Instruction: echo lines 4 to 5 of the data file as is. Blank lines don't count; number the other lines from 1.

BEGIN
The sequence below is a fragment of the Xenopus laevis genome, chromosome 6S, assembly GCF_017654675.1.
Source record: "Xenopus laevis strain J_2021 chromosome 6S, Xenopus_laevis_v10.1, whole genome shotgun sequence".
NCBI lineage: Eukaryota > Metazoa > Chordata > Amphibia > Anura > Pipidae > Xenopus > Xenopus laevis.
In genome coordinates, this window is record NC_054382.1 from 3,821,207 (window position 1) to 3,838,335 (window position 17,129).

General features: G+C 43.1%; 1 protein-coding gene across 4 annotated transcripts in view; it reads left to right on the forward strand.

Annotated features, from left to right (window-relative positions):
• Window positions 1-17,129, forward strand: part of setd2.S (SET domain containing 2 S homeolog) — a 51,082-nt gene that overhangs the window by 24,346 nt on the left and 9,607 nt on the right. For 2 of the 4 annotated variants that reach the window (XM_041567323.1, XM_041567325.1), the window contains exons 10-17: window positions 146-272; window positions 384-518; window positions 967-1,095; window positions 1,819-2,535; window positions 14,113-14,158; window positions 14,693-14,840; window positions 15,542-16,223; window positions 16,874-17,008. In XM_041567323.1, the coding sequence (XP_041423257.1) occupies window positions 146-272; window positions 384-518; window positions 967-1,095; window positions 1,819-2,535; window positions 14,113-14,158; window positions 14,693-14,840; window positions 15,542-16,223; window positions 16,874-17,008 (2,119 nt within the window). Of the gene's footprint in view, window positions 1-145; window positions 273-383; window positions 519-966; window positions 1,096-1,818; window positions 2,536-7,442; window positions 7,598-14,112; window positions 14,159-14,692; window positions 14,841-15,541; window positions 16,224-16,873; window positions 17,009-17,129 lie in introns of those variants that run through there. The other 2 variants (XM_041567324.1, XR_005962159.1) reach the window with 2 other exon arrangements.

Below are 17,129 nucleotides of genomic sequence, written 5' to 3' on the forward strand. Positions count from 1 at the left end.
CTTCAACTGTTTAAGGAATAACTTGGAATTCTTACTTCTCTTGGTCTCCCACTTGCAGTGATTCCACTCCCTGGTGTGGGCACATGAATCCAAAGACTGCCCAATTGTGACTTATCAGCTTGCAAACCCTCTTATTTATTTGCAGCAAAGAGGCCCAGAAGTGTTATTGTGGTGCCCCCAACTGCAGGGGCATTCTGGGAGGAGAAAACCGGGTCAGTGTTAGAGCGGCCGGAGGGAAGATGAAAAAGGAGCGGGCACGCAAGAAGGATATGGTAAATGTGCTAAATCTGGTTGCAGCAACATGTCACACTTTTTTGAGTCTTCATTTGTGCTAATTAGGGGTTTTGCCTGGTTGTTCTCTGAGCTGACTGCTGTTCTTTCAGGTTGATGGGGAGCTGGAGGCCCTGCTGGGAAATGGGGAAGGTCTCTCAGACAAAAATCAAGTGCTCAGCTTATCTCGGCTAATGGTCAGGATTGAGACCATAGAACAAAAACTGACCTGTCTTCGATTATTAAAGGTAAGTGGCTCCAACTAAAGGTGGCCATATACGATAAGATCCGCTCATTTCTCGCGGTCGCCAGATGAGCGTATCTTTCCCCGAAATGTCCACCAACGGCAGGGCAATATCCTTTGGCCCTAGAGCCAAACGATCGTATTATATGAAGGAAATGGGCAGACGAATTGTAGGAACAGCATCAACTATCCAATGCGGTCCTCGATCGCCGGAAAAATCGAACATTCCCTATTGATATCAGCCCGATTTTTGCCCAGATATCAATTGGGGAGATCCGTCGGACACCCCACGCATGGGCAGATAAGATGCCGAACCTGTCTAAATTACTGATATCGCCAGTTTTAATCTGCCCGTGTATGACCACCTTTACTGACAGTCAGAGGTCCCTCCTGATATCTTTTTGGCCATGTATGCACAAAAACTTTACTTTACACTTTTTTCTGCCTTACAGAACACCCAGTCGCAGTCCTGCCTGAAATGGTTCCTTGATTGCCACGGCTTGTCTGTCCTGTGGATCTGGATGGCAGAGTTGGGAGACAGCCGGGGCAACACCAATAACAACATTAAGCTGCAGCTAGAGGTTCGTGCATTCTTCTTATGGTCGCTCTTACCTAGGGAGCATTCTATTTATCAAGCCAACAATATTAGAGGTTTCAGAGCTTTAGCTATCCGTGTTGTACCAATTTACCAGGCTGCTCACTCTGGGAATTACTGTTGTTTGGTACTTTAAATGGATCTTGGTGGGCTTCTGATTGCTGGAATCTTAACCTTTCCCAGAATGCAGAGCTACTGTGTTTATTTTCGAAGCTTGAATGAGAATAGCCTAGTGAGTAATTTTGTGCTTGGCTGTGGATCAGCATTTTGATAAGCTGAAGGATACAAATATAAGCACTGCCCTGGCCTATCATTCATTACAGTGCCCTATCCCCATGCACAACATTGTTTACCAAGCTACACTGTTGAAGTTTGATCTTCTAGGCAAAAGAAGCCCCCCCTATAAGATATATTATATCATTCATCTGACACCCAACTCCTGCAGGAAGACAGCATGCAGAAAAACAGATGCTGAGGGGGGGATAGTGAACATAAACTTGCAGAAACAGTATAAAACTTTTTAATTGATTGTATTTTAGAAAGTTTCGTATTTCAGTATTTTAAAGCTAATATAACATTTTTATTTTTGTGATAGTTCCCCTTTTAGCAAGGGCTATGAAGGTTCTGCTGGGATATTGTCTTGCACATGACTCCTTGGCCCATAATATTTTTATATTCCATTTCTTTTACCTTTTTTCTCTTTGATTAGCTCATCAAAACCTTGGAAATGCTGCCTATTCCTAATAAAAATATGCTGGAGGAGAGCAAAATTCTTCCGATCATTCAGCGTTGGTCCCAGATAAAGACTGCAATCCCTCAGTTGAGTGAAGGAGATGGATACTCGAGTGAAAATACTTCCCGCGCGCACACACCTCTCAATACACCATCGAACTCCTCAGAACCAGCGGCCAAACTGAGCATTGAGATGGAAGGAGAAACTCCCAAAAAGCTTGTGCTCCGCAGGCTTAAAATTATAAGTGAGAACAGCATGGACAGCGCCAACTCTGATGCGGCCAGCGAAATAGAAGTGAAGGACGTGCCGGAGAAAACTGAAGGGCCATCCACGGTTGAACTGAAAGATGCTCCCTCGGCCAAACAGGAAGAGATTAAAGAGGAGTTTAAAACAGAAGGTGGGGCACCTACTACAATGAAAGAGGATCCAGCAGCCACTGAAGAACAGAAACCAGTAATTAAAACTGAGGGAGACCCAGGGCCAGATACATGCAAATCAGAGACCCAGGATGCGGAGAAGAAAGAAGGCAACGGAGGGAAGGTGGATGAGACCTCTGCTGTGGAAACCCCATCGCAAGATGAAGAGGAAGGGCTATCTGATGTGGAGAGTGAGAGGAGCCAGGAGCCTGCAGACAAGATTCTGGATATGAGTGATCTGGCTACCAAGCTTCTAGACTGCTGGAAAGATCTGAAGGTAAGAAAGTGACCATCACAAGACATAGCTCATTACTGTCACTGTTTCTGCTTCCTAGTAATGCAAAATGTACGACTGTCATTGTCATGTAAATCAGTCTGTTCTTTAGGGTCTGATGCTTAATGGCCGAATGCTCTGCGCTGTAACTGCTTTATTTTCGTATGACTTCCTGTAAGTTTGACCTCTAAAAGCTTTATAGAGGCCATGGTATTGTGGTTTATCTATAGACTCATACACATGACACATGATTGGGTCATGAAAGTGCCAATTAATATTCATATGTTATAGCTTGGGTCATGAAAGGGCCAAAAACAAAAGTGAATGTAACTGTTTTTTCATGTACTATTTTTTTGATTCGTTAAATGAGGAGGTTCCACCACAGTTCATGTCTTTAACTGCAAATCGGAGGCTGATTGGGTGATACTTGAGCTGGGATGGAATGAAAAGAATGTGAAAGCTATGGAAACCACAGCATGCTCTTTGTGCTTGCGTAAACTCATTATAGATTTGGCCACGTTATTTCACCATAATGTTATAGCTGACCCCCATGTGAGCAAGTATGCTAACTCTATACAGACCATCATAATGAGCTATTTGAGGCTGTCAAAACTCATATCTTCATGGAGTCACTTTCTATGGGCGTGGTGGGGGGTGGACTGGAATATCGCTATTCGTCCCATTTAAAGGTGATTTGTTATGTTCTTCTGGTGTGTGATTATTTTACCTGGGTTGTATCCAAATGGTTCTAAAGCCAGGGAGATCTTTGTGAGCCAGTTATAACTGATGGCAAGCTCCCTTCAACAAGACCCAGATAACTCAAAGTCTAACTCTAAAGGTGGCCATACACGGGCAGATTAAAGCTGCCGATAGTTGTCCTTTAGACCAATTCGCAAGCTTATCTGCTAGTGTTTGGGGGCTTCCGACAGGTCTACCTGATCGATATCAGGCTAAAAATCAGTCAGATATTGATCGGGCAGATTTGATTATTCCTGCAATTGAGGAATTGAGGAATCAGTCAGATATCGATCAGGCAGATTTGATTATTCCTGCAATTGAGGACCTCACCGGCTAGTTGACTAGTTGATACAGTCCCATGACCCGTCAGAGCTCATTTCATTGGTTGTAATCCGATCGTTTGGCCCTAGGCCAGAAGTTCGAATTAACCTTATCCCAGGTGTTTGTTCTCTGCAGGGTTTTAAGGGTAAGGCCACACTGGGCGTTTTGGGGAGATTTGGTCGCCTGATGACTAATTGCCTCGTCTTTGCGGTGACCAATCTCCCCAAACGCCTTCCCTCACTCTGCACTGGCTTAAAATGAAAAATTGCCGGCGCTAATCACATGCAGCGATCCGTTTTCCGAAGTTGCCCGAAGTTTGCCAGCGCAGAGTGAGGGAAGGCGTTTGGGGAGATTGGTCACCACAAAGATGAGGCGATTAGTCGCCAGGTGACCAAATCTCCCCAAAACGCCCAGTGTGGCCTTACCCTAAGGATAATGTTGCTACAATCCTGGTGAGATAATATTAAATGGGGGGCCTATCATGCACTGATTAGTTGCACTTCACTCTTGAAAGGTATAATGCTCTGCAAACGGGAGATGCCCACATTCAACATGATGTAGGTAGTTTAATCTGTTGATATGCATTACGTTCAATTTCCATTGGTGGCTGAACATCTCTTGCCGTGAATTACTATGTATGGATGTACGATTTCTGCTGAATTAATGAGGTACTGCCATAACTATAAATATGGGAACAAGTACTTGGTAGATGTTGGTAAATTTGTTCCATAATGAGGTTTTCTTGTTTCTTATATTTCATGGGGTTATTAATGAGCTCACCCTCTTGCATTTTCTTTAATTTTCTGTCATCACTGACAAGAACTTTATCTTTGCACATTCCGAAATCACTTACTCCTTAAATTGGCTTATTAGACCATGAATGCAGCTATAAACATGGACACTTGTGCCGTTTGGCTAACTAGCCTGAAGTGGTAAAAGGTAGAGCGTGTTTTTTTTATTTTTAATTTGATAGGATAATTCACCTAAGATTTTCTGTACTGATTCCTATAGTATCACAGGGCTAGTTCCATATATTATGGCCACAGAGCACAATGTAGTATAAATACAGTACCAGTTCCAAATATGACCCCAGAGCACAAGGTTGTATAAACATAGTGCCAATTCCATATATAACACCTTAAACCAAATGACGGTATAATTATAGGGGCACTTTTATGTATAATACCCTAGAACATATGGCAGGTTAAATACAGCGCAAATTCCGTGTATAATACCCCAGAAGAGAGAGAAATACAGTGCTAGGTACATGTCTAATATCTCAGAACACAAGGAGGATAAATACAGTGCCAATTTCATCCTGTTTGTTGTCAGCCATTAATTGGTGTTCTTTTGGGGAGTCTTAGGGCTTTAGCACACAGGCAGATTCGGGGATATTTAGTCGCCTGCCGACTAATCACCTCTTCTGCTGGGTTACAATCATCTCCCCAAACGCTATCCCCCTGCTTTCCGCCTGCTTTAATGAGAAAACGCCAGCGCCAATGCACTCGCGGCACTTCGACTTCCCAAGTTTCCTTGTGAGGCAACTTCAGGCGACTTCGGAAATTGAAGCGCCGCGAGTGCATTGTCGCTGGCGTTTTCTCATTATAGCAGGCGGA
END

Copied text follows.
In genome coordinates, this window is record NC_054382.1 from 3,821,207 (window position 1) to 3,838,335 (window position 17,129).

General features: G+C 43.1%; 1 protein-coding gene across 4 annotated transcripts in view; it reads left to right on the forward strand.